The Museum für Naturkunde Berlin (MfN) is the center of fossil radiolarian research and plays a global role in fossil plankton research by providing digital infrastructures. The now published work "Paleobiology of the Polycystine Radiolaria" is the first comprehensive book on radiolarians in twenty years, written by David Lazarus, micropaleontologist at MfN, in cooperation with Japanese colleagues. This book is another contribution to making collection and research data globally available.
The ocean's plankton covers the majority of our planet, are the base of most marine food chains, and are responsible for virtually all of the long-term removal of carbon dioxide from the atmosphere. These, mostly microscopic, organisms thus are critical to the health of everything from fisheries to how the earth will respond to human induced global warming.
Radiolarians are tiny (sand to dust sized) single celled plankton that traditionally were studied, both in modern oceans and fossil form, from their beautiful glasslike skeletons. The famous 19th century biologist Ernst Haeckel, himself a major figure in the study of radiolarians, once called them 'art forms of the sea'. In the second half of the 20th century scientific research however mostly concentrated on using their fossils for geologic research, such as past climate change, largely ignoring their rich potential to understand evolutionary processes. Revolutionary new studies of living ocean plankton using molecular methods in the last few years meanwhile have revealed that radiolarians are abundant in the plankton and play key roles in ocean ecosystems. Despite their clear biologic value, no recent synthesis of radiolarians - both living and fossil has existed.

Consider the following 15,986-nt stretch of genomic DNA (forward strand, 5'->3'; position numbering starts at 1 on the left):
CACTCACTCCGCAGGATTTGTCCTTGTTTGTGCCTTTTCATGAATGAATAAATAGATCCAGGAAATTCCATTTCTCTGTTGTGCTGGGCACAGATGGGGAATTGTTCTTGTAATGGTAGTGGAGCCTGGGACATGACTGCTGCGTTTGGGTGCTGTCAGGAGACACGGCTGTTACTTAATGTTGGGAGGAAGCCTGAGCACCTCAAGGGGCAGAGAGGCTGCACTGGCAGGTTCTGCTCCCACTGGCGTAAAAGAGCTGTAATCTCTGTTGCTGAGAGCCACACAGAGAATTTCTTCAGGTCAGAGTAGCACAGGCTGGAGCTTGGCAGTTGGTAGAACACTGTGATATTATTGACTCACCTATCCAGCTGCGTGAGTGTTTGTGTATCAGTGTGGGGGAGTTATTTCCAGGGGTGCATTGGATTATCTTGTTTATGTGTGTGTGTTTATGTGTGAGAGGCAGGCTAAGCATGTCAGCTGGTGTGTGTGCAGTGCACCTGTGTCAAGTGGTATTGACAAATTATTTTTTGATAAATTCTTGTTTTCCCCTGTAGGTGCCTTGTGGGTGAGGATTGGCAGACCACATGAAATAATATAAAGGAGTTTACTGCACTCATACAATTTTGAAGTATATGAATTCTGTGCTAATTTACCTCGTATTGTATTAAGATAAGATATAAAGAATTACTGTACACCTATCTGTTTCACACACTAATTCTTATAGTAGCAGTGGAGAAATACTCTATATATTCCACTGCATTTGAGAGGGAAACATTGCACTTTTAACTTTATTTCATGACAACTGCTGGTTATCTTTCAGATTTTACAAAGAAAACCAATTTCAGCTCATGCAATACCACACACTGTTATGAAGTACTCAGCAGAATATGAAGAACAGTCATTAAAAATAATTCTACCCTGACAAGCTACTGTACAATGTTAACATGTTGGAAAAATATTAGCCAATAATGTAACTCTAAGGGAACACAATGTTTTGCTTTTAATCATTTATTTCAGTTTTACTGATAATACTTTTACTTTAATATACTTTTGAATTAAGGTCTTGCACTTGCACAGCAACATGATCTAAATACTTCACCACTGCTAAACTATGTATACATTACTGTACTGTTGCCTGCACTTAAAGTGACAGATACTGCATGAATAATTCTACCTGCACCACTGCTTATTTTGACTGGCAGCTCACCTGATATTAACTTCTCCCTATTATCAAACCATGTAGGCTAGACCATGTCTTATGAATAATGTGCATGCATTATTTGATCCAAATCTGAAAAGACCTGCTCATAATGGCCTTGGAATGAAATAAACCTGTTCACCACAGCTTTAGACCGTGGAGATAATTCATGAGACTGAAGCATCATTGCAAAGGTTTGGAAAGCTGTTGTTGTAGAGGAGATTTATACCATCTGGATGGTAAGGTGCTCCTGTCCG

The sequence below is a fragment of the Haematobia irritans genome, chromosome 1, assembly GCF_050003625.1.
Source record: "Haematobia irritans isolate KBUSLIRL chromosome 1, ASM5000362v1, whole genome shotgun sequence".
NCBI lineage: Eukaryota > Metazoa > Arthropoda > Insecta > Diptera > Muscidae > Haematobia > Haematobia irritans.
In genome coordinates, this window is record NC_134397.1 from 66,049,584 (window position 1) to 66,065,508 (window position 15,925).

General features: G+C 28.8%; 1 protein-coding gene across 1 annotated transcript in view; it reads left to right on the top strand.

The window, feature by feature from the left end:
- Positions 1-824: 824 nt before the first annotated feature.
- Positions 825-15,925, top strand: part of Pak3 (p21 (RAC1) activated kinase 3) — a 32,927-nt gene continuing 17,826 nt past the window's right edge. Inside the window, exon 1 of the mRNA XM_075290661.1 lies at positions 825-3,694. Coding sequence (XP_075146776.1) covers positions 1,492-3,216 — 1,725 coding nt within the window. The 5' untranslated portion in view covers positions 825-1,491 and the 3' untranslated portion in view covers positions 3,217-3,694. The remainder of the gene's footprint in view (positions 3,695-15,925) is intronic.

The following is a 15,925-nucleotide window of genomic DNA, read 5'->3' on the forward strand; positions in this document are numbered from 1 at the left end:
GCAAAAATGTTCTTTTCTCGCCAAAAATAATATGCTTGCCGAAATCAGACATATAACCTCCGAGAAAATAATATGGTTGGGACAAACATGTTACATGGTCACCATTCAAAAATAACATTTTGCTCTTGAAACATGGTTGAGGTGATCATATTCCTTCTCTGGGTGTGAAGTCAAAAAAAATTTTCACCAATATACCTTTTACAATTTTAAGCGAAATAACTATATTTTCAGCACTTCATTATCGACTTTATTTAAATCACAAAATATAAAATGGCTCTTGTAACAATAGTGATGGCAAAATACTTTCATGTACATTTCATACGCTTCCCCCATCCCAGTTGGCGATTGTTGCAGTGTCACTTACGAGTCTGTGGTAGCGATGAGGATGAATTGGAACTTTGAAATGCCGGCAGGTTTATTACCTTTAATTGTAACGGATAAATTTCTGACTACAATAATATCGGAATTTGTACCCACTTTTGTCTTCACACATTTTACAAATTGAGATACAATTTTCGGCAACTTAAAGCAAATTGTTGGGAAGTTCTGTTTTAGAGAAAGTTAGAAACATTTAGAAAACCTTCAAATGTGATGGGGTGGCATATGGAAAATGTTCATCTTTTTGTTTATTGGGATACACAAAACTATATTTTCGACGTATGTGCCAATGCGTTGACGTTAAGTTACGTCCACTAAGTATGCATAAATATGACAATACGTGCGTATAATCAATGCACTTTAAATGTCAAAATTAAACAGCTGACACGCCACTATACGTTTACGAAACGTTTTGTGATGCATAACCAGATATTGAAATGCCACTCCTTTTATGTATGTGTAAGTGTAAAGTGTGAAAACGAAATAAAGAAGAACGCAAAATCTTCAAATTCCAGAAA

"Paleobiology of the Polycystine Radiolaria" is the first comprehensive book on radiolarians in twenty years, written by David Lazarus, micropaleontologist at the Museum für Naturkunde Berlin and Japanese colleagues. It incorporates the many advances in research of the last two decades, and stresses radiolarians as biologic organisms. It also provides first ever syntheses - of both molecular biologic research on living radiolarians, and of the history of their study. Lastly, the book provides a more balanced, critical overview of what is known about the biology, ecology, and fossil record of radiolarians, as well as their application in evolutionary, biostratigraphic, and climate change and paleoceanographic research.
That this major new book on radiolarians should be lead by a scientist from the Museum für Naturkunde in Berlin is highly appropriate. The MfN curates the, even today, highly important scientific legacy of the first major student of radiolaria - C. G. Ehrenberg. It is a world leading center of research on fossil radiolarians, and of paleobiologic studies of other fossil organisms. The MfN also plays an important role in general global fossil plankton research through the provision of critical digital infrastructure such as the MfN's NSB plankton microfossil database.